Weekly insights on current research in the commercial real estate industry from HFF Managing Director of Research Jimmy Hinton. View Daily Rates on the HFF website or access the HFF Daily Rates App in iTunes.
In life there are constants serving as the benchmarks we use to calibrate our own compass. For example, the Gregorian calendar was adopted on this day (-1) in 1582 by Pope Gregory XIII and remains the most widely-used civil calendar in the world.
In investment management, experts use indices such as the S&P 500, the Dow Jones Corporate Bond Index and the United States Treasury market to benchmark returns within their own portfolios. Immediately following the end of every quarter, we provide performance insight within each of these asset classes as compared to public (REIT) and private (NCREIF) real estate. The metric we use is total return, comprising income received and capital appreciation reported during the previous quarter, each taken as a percent of equity invested at the beginning of the period. Aggregating the results over various time periods, we can see how each asset compares to others in return performance.
As is plainly obvious in the above table, REITs provided investors with the best total return over the past year (+19.9 percent). Because NCREIF data for the third quarter isn’t yet available, we provide returns through June. Because of the timing of each year ending in September, we start to see equities show a very favorable performance given the hold periods begin in 2001, 2005, 2011 and 2015, with a few of these years immediately following significant value corrections in stock markets. Still, real estate performance looks very attractive on a relative basis.
Looking at the table from an annual compounding return basis, we see something less obvious in the first table: returns across most assets classes accelerating. There is much debate revolving around central bank policy and its creating artificially higher total returns with their NIRP/ZIRP monetary policies. Certainly it would appear real estate is no different than the stock market or corporate bonds in this regard.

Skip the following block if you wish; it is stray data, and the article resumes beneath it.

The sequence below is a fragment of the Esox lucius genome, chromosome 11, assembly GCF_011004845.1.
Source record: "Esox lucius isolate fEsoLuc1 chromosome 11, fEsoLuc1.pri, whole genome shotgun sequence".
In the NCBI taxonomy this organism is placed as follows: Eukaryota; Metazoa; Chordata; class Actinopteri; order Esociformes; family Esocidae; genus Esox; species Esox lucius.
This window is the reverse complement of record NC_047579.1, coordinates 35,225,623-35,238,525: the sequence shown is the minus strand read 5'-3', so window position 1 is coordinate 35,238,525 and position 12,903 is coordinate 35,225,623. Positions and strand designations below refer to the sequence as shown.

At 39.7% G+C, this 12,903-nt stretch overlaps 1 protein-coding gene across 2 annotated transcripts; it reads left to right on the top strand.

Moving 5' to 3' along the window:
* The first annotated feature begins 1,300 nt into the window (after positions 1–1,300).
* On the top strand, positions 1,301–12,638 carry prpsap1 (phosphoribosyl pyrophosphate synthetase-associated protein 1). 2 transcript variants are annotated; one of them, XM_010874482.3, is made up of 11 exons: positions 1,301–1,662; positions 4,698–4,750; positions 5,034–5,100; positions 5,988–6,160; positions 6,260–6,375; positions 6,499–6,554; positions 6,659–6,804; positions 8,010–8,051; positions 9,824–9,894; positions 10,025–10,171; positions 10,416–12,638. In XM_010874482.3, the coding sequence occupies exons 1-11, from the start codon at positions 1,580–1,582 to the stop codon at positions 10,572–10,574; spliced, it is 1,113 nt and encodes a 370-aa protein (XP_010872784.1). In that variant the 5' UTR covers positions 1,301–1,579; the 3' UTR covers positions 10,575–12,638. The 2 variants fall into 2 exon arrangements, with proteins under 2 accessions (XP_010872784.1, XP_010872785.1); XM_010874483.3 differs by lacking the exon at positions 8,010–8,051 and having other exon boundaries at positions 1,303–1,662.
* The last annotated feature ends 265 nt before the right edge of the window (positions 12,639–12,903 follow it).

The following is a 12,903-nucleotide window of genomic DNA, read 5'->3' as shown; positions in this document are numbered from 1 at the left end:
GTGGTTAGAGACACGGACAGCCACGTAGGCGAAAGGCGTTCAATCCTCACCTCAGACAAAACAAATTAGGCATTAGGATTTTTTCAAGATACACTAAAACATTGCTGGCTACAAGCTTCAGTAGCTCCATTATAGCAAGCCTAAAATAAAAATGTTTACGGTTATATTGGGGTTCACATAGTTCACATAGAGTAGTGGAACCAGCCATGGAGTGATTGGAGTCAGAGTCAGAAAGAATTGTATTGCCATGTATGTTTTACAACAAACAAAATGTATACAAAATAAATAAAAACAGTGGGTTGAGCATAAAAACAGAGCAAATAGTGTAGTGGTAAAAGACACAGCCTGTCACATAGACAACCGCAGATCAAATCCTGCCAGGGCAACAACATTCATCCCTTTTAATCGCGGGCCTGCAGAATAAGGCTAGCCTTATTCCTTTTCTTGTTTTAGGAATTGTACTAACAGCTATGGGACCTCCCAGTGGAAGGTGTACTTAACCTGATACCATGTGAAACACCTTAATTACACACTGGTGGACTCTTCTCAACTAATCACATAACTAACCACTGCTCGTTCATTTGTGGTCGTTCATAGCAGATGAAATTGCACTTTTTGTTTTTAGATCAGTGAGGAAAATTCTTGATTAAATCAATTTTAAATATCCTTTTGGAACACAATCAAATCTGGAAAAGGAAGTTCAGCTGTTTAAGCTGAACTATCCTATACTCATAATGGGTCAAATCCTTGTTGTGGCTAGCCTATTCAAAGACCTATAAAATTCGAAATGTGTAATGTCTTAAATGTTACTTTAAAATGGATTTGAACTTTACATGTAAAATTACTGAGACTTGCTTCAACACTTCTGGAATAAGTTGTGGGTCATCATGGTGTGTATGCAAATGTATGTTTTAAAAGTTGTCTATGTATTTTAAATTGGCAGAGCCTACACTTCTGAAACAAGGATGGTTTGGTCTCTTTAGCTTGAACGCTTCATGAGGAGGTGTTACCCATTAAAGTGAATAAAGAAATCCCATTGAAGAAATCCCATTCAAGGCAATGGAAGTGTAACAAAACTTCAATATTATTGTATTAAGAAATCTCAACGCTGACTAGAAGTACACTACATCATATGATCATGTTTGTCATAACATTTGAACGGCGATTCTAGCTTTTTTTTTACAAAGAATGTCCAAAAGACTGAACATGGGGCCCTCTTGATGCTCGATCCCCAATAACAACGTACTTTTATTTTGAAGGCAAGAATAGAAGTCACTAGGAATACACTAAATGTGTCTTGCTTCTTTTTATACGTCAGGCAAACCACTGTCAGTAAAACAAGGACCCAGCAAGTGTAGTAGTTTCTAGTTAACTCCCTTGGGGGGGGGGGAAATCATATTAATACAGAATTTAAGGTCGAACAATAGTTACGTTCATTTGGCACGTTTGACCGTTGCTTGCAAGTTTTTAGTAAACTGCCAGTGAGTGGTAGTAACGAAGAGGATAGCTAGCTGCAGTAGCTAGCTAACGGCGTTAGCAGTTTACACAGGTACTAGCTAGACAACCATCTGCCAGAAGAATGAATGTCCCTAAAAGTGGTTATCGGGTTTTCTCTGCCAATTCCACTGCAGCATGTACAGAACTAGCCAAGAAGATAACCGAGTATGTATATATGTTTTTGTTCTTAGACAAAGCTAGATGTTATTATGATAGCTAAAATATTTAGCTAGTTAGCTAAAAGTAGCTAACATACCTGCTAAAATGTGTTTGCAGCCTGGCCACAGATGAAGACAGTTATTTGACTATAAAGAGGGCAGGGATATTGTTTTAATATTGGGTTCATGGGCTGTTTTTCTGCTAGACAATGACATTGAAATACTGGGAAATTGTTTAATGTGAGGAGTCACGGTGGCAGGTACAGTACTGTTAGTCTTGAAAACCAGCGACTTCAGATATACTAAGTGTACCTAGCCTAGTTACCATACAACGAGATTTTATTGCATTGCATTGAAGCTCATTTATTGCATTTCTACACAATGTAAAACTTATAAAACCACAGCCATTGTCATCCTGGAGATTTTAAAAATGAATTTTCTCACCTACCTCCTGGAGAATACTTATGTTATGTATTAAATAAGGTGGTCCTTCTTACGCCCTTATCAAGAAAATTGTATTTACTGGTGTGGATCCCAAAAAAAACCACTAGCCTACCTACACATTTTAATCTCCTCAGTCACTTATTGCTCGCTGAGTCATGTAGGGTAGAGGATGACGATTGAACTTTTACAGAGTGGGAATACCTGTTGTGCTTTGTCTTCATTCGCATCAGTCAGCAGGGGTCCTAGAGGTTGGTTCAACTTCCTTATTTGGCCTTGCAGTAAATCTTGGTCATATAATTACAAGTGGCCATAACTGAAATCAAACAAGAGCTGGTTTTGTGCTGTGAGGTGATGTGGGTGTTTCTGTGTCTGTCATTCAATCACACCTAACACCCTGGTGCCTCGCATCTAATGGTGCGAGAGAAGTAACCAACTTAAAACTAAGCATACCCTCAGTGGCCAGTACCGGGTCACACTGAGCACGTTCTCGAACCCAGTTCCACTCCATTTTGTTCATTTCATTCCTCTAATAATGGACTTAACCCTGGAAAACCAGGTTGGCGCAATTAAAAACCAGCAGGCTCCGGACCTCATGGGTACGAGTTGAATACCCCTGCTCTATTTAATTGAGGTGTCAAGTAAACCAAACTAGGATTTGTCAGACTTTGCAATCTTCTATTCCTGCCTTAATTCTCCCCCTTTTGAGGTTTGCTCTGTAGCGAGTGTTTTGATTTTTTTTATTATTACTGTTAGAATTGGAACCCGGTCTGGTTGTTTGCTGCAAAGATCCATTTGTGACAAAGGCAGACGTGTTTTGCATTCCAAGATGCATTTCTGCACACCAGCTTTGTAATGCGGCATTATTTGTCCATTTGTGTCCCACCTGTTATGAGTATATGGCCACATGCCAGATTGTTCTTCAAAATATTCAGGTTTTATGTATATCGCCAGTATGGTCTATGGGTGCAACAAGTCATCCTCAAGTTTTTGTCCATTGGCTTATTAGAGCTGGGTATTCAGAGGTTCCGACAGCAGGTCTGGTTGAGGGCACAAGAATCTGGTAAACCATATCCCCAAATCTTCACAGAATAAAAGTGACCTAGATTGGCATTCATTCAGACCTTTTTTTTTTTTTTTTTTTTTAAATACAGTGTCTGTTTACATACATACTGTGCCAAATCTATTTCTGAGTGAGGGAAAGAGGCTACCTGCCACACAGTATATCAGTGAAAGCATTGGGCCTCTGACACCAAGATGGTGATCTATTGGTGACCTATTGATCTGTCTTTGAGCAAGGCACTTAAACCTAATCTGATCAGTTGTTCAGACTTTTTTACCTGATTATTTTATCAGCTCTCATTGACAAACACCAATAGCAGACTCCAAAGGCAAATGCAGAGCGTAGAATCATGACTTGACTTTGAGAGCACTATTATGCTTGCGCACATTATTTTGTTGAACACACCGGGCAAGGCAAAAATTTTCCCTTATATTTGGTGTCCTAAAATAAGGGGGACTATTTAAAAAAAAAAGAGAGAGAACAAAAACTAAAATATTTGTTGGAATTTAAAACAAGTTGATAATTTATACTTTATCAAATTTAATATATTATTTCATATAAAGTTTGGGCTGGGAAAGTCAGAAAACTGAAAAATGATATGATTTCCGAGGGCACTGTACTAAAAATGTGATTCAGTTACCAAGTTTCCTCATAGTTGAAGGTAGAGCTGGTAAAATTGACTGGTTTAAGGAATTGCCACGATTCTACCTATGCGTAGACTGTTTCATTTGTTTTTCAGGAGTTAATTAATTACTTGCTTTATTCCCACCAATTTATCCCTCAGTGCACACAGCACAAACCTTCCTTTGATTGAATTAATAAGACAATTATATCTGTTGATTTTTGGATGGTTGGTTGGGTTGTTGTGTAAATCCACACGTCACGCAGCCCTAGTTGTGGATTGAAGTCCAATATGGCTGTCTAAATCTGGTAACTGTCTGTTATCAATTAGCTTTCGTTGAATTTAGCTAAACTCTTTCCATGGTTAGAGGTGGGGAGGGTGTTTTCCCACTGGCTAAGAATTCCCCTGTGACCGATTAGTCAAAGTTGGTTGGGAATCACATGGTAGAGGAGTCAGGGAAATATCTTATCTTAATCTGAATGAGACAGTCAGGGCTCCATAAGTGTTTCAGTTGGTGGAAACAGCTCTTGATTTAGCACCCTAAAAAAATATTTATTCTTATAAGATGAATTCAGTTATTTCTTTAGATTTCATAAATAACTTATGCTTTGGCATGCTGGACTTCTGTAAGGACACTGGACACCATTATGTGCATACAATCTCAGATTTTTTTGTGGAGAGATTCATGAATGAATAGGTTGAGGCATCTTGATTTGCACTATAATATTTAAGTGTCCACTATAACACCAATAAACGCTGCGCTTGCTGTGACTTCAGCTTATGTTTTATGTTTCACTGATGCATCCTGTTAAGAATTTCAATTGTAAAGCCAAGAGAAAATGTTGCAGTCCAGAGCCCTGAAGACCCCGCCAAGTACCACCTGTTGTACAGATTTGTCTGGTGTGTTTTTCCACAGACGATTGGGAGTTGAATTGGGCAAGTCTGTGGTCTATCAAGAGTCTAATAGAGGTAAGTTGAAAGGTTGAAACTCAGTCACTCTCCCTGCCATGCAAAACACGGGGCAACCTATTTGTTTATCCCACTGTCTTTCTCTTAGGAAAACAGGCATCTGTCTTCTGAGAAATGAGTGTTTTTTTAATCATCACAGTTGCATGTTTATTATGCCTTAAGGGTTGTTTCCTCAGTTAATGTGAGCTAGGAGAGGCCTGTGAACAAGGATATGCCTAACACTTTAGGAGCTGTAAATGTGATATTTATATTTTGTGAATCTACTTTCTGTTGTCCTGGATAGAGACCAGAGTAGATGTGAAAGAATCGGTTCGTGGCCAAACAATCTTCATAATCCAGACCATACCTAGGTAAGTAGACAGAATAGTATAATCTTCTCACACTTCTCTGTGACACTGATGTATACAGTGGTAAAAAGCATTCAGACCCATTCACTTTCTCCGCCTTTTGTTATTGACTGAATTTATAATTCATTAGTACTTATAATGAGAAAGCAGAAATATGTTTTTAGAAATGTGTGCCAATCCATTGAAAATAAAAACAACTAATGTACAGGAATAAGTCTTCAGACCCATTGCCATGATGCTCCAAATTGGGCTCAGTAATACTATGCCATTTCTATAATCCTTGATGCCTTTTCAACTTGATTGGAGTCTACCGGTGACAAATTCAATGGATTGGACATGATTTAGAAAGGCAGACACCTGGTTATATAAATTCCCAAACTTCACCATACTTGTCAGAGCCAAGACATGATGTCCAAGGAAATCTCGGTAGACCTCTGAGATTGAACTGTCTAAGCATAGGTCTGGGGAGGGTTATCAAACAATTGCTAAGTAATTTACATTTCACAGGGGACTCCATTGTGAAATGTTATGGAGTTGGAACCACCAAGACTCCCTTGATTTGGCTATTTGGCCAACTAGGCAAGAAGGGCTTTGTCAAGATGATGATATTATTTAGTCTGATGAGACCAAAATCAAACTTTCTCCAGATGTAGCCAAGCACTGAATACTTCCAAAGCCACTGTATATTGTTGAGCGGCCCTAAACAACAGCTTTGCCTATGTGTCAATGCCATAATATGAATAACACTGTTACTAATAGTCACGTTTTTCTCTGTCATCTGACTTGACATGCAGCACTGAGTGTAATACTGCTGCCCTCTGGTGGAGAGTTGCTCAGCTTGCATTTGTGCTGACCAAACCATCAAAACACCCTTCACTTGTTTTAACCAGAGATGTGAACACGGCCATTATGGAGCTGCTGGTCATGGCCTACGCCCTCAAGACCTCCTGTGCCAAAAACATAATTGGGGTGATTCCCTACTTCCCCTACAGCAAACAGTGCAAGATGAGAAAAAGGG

Finally, the below graph provides a glimpse into a 15-year history of each asset class with year-to-year volatility set adjacent to the average annual compounding return. Treasuries enjoy little volatility in return over the 15-year period; in fact, they are the only asset class with beta registering lower than alpha. Real estate, meanwhile, enjoys a balance between the two metrics whereas stocks, bonds and commodities have suffered very high volatility in returns relative to the average yield they provide investors. So, not only is the overall yield attractive in our industry, the lack of volatility, especially in private real estate, relative to the returns is favorable.
It is clear real estate continues to enjoy the same “performance relativity” to other asset classes we have discussed in the HFF Capital Markets Overview for many years now.
What is the time?
What day is it?
In which direction are we headed?
Know your benchmarks.
Sources: HFF Research, Dow Jones Corporate Bond Index – equal weight investment grade corporate bonds; S&P Total Return Index – total return including capital appreciation, assumes dividend reinvestment; Bloomberg Commodity Index – annually rebalanced excess return index based on futures price fluctuation; Bloomberg Barclays – U.S. Treasury Index, measures U.S. dollar-denominated, fixed-rate, nominal debt on notes issued by the U.S. Treasury; FTSE NAREIT Total Return Index – non-timber, non-infrastructure REITs total return including capital appreciation, assumes dividend reinvestment
*National Council of Real Estate Investment Fiduciaries, including income and capital appreciation return, National Property Index returns dated year ending June 30, 2016
Jimmy Hinton serves as Managing Director of HFF, responsible for the firm’s national research efforts. Mr. Hinton works with the executive management team to assist in investor relations and to inform both HFF staff and firm clients with in-depth analysis of economic, property and capital market trends. He is also responsible for providing extensive market reports, client presentations and deal-specific analysis for debt placement and investment sales assignments. Mr. Hinton’s responsibilities include substantial interaction with pension funds, life insurance companies, regional and CMBS lenders, REITs, foreign investors and private equity funds.
During his tenure at HFF, Mr. Hinton has supported the execution of more than 150 commercial real estate transactions totaling more than $4.5 billion in 20 states. Mr. Hinton has experience in fixed- and adjustable-rate debt, mezzanine debt, construction loans and joint venture executions on behalf of clients engaged in the acquisition, development and recapitalization of property types including multi-housing, industrial, office, retail, medical office and storage properties.